The concept of sovereignty is now strained. It droppeth as a gentle revelation onto the populace beneath — Shakespeare transmuted.
REAL sovereignty existed during the imperial era when empires rose to defend their right to absolute power by force of arms. The price of such defence was always very high in terms of human life and paid for by the subjects of the country. Sometimes those who decided to wage war were called to account; for example, in the case of Germany's Third Reich during the last century, which was highlighted at the trials in Nuremberg. Today, very few heads of state are called to account for crimes against humanity and genocide or for barbaric aggression against mankind by the newly found variety of "guerilla" warfare now labelled "terrorism".
As the world becomes more transformed by dynamic influences such as nuclear warfare, this heralded the rise and fall of the world's principal power brokers, including the British and Portuguese Empires, the Soviet Union, Germany's Third Reich, and the Japanese Empire, so that the nature of sovereignty has inevitably been changed forever.
In the last century, the world's transformation began on a fine summer's morning when members of a historic conference sat down to breakfast at the Mount Washington Hotel in the rural town of Bretton Woods, New Hampshire, in the USA. Emerging from World War II in 1944, Europe was in ruins after six years of devastating destruction resulting from the monumental effort to quell the advance of militant Fascism. Out of the pressing need to reconstruct the towns and cities pulverised by allied bombing was born the concept for a Bank of Reconstruction and Development. In time, the global nature of the bank's work evolved and became enshrined in its new name, the World Bank. Simultaneously, a companion organisation was created as a subsidiary of the bank, called the International Monetary Fund (IMF) — which we have come to know very well — that provides the regulatory and procedural framework for the bank's lending practices.
A third but less conspicuous entity is the International Trade Organisation (ITO), which existed for a variety of reasons, was eventually stillborn in 1948. Alternatively, the General Agreement on Tariffs and Trade (GATT) was established by 23 countries representing 80 per cent of the world's trade which held its first meeting at Geneva in 1947. By progression, the GATT morphed into the World Trade Organisation (WTO) in 1995. So there is now a triumvirate which regulates the conduct of world business including dispute resolution. It is believed that the triumvirate has not eroded the absolute power exerted by independent nations. In reality, by voluntary concession, States have ceded a good measure of power and independence to give effect to globalisation of the world's nations. For example, can sovereignty be exercised over the Internet transmissions accessed by domestic users? Similarly, the infusion of foreign culture by satellite broadcasts to domestic television receivers? Can the instantaneous transfer of funds by computer be influenced by sovereignty?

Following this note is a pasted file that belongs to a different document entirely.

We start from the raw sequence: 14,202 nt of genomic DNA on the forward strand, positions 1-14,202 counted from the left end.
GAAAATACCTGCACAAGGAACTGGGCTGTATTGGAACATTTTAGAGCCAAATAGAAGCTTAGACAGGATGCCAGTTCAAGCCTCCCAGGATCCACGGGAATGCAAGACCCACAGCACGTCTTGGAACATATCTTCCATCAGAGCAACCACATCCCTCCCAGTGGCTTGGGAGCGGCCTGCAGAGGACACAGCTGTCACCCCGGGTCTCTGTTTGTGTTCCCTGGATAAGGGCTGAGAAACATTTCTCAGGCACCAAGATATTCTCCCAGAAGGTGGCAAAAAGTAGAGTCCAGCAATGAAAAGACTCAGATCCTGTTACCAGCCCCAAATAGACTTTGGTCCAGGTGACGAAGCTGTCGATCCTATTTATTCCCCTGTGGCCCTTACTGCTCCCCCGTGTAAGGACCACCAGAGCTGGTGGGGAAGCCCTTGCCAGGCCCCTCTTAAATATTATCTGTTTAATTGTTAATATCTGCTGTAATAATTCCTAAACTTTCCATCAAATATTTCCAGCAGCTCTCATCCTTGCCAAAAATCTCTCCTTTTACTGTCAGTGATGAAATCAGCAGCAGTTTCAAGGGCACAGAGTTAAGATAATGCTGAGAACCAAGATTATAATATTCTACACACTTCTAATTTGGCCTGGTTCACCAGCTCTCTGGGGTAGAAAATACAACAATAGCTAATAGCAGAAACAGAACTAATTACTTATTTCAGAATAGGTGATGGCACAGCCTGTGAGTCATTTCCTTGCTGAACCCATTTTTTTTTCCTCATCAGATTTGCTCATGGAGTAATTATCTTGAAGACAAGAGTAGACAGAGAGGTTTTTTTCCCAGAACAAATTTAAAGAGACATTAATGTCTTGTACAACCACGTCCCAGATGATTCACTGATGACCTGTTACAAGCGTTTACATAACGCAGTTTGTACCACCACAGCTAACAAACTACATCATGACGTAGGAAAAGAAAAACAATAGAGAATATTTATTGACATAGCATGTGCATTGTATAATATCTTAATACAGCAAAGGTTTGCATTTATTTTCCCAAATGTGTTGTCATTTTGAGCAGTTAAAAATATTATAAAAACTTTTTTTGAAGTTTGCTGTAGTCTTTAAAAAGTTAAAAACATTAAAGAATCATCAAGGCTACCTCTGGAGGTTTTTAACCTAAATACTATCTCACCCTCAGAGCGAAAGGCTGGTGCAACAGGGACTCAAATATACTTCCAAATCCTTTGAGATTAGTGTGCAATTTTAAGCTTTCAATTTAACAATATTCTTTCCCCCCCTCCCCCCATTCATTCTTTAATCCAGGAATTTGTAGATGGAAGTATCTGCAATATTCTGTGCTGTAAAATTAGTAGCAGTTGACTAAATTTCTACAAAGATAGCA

The establishment of a reciprocal Free Trade Agreement with the US would require further concessions of sovereignty as trade barriers are removed and markets are opened to unfettered competition. The dominance and control by the triumvirate, being the ultimate recourse on matters of international trade and national economic management, would intensify as currently experienced by Jamaica. The "Rules of the Game" cannot be altered without prior approval of the triumvirate, in our case by the International Monetary Fund.
A novel situation would arise when, as forecast, the US and the EU begin negotiations for a Free Trade Agreement, and the Most Favoured Nation (MFN) clause in the EPA would apply in that any concession made by the EU to the US that is more beneficial than that granted to the Cariforum states under the EPA, would therefore also have to be offered to the Cariforum states. Of course there would be "consultations" as provided in the EPA, as the EU presents their interpretation of the MFN clause in such circumstances.
In all matters, whether it is the lawful administration of capital punishment or accepting the imposition of security measures by the world's superpower within our maritime jurisdiction, there is an element of compromise now present which did not exist in earlier times. This is the price of progress, and the elimination of discriminatory treatment in international business, which now includes human rights and our treatment of the environment. Numerous armed conflicts continue today around the globe with causes bearing such diverse names as "ethnic cleansing" or "Jihad". However, real power no longer comes "from the muzzle of a gun" as proclaimed by Mao Tse Tung, but from economic superiority as reflected in a country's balance of trade and personified in the G7 grouping of the world's strongest economies.
In the developing countries, particularly in the case of the Caribbean Small Island Developing States (SIDS), where sovereignty has become a shadow of its former self, and is now but an idealistic rallying point for national integrity, but nonetheless subject to the rules of the new world order, where trade is the vehicle for the development and growth of power. No longer is a nation's prosperity determined by the "sceptre's sway" but by its net worth in the markets of the world. This is where the battle for the preservation of our borders must now be directed.